RedEye Australasia is Australia's largest FDM build centre, and part of Stratasys and RedEye On Demand worldwide - the world’s leading rapid prototype and parts builders. Facilitated by RapidPro in Melbourne, RedEye On Demand Australasia produces high quality thermoplastic parts and prototypes by employing the latest in Rapid Prototyping technology … Fused Deposition Modelling (FDM).

A true direct digital manufacturing solution, FDM easily converts 3D CAD files into fully operational working parts using a range of engineering thermoplastic materials, such as a 140+ degree C polyphenylsulfone and pc/iso, a material approved for medical applications (ISO 10993-1).

Managing complex part geometry with ease, FDM removes prior design limitations and tooling constraints producing high quality, fully repeatable parts in one piece. And because FDM prototypes are working parts, it streamlines product development, getting finished products to market faster. It is a tue Direct Digital Manufacturing solution with online instant quoting.

RedEye On Demand - The Factory of The Future

Tuesday, July 5, 2011

Free Webinar: Additive Manufacturing

Thermoplastics: A Solid Choice For 3D Printing

When designing a new product, engineers can best predict its end performance by prototyping with a material as similar to it as possible. Fused Deposition Modeling (FDM) thermoplastics use the same types of raw materials found in injection molding - and that’s why 3D printing is a wise choice. You’ll learn the unique properties of each thermoplastic and find out how these aspects can help you choose the right material. Join us as we introduce nine FDM materials and the characteristics that make them ideal for everything from rapid prototyping to low-volume manufacturing.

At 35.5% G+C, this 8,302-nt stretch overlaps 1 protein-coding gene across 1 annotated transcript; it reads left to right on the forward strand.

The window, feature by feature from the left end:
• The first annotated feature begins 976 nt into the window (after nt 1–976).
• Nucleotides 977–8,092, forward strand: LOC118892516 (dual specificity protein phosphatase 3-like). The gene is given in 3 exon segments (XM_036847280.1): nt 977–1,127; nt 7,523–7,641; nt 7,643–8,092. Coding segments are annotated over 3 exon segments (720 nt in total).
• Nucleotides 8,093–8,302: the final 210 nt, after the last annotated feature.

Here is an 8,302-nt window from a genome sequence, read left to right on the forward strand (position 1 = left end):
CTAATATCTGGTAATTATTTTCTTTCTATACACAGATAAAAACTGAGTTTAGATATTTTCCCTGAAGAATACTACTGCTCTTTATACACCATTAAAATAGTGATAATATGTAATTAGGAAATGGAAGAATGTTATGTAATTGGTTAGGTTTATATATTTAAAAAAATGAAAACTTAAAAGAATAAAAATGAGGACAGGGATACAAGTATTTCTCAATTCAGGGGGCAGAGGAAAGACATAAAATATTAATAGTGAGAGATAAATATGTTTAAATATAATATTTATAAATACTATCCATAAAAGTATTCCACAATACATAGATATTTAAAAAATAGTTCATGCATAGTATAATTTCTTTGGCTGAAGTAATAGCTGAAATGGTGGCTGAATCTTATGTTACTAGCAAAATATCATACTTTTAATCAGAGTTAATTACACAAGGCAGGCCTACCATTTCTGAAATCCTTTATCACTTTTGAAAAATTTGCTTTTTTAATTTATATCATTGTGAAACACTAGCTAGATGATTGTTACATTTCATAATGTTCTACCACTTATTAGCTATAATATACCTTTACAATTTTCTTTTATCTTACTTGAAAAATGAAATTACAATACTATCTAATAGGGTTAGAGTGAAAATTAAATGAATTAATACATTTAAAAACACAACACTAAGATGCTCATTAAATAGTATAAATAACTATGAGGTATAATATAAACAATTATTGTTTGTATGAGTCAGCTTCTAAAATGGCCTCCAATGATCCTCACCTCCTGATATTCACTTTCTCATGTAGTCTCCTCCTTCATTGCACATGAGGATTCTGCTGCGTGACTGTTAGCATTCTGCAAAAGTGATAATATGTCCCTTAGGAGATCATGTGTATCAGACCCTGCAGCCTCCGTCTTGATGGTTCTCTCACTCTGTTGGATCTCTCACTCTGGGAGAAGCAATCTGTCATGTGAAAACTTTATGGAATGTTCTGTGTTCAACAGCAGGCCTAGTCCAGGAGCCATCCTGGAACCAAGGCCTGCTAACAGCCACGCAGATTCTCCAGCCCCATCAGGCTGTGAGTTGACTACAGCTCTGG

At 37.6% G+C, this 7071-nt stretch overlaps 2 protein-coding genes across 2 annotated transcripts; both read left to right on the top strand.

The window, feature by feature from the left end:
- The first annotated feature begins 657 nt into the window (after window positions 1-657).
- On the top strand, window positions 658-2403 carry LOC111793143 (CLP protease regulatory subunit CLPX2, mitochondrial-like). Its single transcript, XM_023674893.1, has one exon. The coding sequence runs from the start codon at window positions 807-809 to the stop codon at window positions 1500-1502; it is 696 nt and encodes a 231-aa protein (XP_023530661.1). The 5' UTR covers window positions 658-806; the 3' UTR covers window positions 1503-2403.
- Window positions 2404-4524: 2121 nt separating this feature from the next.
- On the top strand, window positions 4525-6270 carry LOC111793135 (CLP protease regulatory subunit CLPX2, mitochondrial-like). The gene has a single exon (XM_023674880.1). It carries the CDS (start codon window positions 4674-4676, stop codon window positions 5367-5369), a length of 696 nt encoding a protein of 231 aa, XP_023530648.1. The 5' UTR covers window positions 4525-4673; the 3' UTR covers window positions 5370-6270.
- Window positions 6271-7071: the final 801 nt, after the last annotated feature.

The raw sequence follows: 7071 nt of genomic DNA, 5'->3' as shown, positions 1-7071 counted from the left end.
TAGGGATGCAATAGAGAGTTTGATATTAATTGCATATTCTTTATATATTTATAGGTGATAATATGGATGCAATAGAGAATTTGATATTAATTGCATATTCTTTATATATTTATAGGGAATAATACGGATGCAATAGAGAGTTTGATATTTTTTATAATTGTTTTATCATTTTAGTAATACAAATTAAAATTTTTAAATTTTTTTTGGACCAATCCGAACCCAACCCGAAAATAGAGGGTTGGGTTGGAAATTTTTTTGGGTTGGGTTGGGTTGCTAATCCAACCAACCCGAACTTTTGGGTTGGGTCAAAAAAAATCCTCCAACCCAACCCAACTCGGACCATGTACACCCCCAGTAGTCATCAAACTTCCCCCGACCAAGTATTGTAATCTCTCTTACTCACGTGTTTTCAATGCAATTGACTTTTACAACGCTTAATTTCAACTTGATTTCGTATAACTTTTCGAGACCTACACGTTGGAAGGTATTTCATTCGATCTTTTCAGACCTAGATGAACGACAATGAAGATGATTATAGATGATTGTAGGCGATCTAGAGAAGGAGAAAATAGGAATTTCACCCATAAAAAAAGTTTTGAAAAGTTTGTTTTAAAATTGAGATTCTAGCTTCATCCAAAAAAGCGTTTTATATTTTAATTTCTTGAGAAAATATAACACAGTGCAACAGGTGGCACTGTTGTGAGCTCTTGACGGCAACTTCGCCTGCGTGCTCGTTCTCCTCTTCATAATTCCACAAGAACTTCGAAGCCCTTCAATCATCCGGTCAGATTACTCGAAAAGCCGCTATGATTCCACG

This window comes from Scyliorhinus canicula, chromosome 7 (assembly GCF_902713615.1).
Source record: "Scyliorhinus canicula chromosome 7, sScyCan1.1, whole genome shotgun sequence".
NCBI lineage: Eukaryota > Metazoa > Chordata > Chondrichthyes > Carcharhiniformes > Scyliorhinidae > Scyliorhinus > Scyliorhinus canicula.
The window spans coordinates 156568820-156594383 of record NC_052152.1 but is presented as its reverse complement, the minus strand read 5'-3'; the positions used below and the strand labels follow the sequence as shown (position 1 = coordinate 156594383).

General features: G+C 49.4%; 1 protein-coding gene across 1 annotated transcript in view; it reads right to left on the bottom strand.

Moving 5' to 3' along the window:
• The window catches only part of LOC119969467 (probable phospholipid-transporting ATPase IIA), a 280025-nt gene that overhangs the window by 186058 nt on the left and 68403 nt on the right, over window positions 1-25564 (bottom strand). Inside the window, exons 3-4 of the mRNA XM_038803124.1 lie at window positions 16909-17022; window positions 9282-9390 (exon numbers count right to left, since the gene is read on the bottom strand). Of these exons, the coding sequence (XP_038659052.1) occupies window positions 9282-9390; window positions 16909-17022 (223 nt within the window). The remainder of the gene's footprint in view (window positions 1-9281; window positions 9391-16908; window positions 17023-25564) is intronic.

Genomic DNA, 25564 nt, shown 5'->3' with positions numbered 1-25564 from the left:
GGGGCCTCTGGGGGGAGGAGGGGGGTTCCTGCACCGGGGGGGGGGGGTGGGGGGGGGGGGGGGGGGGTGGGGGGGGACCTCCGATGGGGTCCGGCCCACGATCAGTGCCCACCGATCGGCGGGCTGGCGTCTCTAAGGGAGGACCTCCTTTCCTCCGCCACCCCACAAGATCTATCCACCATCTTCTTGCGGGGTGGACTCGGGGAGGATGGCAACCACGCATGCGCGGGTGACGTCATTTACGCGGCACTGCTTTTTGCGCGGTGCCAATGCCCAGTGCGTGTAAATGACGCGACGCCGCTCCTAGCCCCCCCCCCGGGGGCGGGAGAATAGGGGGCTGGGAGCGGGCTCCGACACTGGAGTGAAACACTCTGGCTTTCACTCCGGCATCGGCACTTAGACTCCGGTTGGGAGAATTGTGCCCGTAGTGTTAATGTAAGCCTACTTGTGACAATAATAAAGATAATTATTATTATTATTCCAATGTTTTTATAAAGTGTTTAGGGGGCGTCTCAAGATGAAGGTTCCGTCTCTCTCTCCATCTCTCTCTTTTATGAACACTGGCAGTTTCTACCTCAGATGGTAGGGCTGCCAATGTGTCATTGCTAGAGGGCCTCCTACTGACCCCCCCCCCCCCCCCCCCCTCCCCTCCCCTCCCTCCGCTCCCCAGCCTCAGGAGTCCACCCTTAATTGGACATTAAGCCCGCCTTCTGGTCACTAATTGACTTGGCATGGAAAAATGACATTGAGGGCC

Presented By: Fred Fisher, Director Business Development, Stratasys, Inc.

What you will learn:
• What thermoplastic is the best choice for your application
• How additive manufacturing technology works
• What makes each FDM thermoplastic unique

Who should attend:
• Design Engineers
• Product Designers
• Manufacturing Engineers
• Inventors/Entrepreneurs
• Technology Educators

About Additive Manufacturing Technologies:
Additive manufacturing technologies are also commonly known as "Rapid Prototyping" or "3D Printing" as well as other names. And, although they are still being used by design engineers for concept modeling and prototyping, that’s not all. Manufacturing engineers are now employing these technologies for various applications such as jigs, fixtures, check gauges, and even as a bridge-to-tooling and low-volume end-use parts.

To view the free 30 minute Webinar click here.